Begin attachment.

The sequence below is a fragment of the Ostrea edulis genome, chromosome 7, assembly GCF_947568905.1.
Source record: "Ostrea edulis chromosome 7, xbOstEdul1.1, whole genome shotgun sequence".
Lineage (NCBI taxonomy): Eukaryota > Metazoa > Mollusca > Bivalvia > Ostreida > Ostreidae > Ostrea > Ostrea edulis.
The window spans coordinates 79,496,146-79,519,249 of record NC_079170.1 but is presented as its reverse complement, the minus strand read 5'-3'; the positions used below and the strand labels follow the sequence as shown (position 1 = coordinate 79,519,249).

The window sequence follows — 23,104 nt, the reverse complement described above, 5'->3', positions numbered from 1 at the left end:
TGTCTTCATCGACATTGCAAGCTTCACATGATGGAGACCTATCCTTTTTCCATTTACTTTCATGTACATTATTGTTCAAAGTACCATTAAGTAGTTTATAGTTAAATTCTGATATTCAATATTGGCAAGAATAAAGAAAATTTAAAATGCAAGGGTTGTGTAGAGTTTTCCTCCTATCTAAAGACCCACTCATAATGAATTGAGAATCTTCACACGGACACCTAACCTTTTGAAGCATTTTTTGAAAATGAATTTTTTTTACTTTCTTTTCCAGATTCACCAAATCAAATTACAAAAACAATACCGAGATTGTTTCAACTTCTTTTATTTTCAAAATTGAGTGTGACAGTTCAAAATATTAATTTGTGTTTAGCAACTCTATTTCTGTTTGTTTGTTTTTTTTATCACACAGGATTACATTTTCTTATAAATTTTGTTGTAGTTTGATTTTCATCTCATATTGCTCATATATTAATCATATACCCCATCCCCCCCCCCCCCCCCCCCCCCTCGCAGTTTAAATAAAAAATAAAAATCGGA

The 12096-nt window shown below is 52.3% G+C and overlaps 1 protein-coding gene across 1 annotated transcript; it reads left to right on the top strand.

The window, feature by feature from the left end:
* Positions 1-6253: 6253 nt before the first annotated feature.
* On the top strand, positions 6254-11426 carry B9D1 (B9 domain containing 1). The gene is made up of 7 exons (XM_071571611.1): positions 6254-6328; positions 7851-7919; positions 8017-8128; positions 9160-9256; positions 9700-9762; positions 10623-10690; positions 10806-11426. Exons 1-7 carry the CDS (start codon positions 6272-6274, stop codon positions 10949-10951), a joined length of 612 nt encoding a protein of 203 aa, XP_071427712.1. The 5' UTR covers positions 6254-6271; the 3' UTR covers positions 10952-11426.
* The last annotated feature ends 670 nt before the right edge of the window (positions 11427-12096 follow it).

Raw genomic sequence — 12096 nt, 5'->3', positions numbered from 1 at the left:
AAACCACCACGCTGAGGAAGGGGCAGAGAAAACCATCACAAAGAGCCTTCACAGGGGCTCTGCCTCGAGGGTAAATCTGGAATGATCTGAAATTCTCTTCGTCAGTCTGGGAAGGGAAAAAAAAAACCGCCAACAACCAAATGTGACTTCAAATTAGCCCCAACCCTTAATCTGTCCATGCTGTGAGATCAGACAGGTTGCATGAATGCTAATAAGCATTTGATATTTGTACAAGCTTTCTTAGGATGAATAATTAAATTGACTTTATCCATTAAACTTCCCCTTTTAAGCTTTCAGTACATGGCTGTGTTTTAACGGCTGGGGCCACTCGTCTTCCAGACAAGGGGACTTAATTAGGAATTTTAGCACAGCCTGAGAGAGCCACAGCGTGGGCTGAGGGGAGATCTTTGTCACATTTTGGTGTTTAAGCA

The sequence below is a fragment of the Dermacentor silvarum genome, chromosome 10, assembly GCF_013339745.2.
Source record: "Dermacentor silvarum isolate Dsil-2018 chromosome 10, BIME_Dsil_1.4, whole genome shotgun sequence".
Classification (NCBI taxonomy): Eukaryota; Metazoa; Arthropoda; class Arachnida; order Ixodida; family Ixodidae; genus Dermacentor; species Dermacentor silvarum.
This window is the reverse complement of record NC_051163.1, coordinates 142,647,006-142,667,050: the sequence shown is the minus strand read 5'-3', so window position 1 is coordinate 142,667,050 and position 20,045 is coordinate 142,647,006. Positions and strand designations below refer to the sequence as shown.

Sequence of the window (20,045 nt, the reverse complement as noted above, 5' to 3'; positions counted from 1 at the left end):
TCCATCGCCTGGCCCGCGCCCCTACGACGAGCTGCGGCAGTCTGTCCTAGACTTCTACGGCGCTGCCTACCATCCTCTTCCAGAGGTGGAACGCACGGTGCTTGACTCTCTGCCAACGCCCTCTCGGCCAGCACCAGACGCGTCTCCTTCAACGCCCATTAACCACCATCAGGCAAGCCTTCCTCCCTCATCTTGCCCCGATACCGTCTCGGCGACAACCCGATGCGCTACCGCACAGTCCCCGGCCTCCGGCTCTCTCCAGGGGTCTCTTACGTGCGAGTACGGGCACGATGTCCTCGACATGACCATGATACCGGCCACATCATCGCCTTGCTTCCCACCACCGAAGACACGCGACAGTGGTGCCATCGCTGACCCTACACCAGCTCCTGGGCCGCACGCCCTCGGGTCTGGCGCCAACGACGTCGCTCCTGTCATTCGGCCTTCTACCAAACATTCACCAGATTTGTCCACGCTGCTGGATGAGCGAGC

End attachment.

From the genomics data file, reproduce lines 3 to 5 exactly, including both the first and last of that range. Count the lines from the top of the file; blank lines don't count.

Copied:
Lineage (NCBI taxonomy): Eukaryota > Metazoa > Mollusca > Bivalvia > Ostreida > Ostreidae > Ostrea > Ostrea edulis.
The window spans coordinates 79,496,146-79,519,249 of record NC_079170.1 but is presented as its reverse complement, the minus strand read 5'-3'; the positions used below and the strand labels follow the sequence as shown (position 1 = coordinate 79,519,249).

The window sequence follows — 23,104 nt, the reverse complement described above, 5'->3', positions numbered from 1 at the left end: